“The original version of the OQO had a lot of gotchas,” says Rob Enderle, principal analyst at the Enderle Group of San Jose, CA, which advises companies on personal technology products. “It was incredibly small, but it was also painfully slow. The new one is a decent machine. I had Vista up and running on it pretty fast, and it performed just fine.”Better performance was one of three specific goals emerging from complaints lodged by users of the OQO 01, according to Rosin and Jihye Whang, OQO’s director of product management. “It needed to really feel like a notebook computer,” says Rosin. “It had to be a full Windows Vista device, and it had to run applications in a really snappy way, without hesitation.” The OQO 02 runs standard Windows programs from the Firefox browser to Adobe Photoshop, and it has enough processing power to run two 1,920-by-1,200-pixel external displays when plugged into its docking station.
Users also pleaded for better ways of connecting to the Internet, says Whang. The OQO 01 could connect only at Wi-Fi hot spots or via a Bluetooth connection with a networked mobile phone. The OQO 02 includes faster 802.11g Wi-Fi circuitry and can also connect to Sprint’s EV-DO network, a broadband data service available in most of the same locations where Sprint operates its PCS phone network. EV-DO carries data at 400 to 700 kilobits per second–not as fast as home DSL or cable Internet connections, but much faster than previous generations of cellular data networks. “We’re getting closer and closer to true broadband speeds,” says Whang.
Finally, users demanded a better screen and keyboard. The five-inch-diagonal touch screen is six times brighter than its predecessor, says Whang, and it incorporates a few new tricks, such as the ability to zoom in on an area of detail and to scroll vertically or horizontally with the brush of a finger along the screen’s border, eliminating the need for a mechanical thumbwheel like those on many PDAs. The 58 keys on the OQO 02’s redesigned keyboard stick up higher than the OQO 01’s keys, giving thumb typists more tactile feedback to confirm that they’ve struck a key. The keyboard is also backlit for nighttime operation.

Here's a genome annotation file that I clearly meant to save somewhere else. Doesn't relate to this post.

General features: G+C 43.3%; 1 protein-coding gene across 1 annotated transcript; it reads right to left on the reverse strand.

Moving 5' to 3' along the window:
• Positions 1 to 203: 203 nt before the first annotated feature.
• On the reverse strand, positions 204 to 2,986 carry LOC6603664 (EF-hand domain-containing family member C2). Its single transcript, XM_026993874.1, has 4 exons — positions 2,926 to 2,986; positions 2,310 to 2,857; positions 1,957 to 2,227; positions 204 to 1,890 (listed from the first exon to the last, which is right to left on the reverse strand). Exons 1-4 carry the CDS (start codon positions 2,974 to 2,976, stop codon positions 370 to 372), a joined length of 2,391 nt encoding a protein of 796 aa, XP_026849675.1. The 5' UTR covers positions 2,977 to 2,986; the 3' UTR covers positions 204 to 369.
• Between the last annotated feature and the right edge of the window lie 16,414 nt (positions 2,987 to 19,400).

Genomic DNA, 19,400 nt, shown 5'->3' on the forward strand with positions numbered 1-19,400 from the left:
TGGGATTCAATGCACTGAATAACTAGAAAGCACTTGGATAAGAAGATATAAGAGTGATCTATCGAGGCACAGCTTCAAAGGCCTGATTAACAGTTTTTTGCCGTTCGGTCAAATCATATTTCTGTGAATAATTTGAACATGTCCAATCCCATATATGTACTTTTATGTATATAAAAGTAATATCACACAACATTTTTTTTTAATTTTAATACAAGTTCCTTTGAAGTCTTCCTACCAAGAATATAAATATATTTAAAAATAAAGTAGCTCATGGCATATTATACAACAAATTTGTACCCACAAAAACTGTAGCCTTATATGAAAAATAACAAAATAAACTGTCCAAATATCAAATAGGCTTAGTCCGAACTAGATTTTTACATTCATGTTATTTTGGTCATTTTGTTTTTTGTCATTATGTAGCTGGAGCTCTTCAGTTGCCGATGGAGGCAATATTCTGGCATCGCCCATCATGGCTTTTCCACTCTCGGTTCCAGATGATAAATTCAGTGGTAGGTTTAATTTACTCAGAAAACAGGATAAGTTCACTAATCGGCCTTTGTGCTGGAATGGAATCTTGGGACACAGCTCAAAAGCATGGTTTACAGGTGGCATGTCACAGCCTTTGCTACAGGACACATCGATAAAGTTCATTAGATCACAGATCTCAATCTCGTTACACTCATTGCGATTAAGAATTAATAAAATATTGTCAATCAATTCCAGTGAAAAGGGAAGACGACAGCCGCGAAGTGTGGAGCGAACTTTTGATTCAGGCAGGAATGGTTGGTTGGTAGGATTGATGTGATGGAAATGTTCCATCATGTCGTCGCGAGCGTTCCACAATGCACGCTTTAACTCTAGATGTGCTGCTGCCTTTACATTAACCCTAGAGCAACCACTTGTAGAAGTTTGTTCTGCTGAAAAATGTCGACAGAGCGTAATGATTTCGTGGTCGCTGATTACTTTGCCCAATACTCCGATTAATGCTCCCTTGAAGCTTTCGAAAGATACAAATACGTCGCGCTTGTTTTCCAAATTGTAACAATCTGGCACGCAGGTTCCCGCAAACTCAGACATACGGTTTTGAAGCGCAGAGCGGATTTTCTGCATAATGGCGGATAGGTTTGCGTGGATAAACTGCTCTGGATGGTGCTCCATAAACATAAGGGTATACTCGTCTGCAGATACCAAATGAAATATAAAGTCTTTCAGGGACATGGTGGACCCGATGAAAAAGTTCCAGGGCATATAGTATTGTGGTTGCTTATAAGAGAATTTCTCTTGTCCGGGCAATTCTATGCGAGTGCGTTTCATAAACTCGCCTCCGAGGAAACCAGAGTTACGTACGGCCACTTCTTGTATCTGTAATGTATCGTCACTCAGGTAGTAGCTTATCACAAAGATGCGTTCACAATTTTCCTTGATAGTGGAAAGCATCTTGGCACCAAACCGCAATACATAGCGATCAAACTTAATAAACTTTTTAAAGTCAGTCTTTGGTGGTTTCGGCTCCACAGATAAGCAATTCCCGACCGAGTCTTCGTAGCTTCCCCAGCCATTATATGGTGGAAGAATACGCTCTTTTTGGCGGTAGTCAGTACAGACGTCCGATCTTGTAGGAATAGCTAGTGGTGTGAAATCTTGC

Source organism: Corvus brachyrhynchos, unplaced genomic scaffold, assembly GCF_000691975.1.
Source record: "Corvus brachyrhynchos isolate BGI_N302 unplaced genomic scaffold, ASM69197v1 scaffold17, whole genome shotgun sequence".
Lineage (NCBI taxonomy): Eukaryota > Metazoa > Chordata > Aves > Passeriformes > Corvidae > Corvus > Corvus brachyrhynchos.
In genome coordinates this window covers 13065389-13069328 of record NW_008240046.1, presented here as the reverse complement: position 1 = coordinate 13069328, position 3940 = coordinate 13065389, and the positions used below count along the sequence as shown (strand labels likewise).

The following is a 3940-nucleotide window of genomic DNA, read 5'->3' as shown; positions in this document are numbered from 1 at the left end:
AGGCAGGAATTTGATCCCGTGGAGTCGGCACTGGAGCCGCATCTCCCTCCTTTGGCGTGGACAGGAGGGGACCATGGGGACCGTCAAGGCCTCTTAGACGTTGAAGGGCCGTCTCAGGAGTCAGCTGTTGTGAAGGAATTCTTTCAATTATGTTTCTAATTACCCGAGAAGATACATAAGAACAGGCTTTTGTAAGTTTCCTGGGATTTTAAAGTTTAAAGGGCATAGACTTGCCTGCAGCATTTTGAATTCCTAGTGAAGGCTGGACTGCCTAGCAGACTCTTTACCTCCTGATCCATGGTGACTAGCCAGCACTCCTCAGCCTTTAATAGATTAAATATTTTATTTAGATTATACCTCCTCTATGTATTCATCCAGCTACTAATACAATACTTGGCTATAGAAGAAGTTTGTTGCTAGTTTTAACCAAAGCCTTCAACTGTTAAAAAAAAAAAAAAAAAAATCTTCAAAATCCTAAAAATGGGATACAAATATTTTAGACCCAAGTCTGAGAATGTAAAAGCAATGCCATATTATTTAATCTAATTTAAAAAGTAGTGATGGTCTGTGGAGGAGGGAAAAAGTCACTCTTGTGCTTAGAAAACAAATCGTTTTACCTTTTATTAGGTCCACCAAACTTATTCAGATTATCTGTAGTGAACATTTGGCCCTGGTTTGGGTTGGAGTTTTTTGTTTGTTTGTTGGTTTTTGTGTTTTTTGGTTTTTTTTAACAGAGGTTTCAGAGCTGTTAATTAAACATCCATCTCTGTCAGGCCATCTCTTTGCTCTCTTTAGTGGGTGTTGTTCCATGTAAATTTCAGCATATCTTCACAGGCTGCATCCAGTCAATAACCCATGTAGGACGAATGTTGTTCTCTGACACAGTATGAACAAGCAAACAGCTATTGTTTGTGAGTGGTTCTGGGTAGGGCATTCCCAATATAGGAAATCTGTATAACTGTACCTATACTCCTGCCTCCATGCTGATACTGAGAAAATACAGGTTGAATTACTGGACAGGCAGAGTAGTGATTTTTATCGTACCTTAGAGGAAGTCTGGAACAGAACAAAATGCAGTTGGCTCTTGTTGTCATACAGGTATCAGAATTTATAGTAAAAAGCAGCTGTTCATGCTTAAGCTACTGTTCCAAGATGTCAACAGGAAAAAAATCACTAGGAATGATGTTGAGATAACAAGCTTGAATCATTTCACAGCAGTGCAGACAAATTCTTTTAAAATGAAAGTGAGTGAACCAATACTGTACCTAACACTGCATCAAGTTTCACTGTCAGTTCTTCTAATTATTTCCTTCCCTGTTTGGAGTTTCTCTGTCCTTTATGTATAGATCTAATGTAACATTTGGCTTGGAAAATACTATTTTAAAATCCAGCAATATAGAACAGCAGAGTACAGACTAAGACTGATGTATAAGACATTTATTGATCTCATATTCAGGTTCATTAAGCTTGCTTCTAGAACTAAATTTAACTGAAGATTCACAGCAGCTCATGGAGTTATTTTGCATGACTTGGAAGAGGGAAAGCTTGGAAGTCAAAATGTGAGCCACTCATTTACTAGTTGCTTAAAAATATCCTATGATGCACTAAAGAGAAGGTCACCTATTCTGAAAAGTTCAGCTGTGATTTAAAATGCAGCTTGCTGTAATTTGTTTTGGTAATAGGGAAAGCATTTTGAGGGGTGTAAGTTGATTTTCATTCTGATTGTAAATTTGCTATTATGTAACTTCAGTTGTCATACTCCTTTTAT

The OQO 02’s keyboard is indeed “much more usable this time,” in Rob Enderle’s estimation. And while the device is slightly larger and heavier than the OQO 01, carrying it is “still a hell of a lot easier than lugging a laptop around,” he says.
But in the lighter-than-a-laptop category, the OQO 02 could face competition from other handheld devices, such as Sony’s Vaio UX Micro PC, Nokia’s N800 Internet tablet, and Motion Computing’s LS800 Tablet PC, as well as an entirely new category of handhelds, the so-called Ultra-Mobile PCs, or UMPCs. Samsung, Medion, Asus, and several other manufacturers have begun to produce these book-size devices, which look like small tablet PCs and are all based on a reference design unveiled by Microsoft in 2006 under the name Origami. The devices have Wi-Fi and Bluetooth connectivity and are operated solely via a touch screen (although at least one UMPC includes a slide-out keyboard similar to OQO’s). So far, they’ve been marketed not as office appliances but as entertainment devices enabling users to browse the Web and access videos, music, and photos.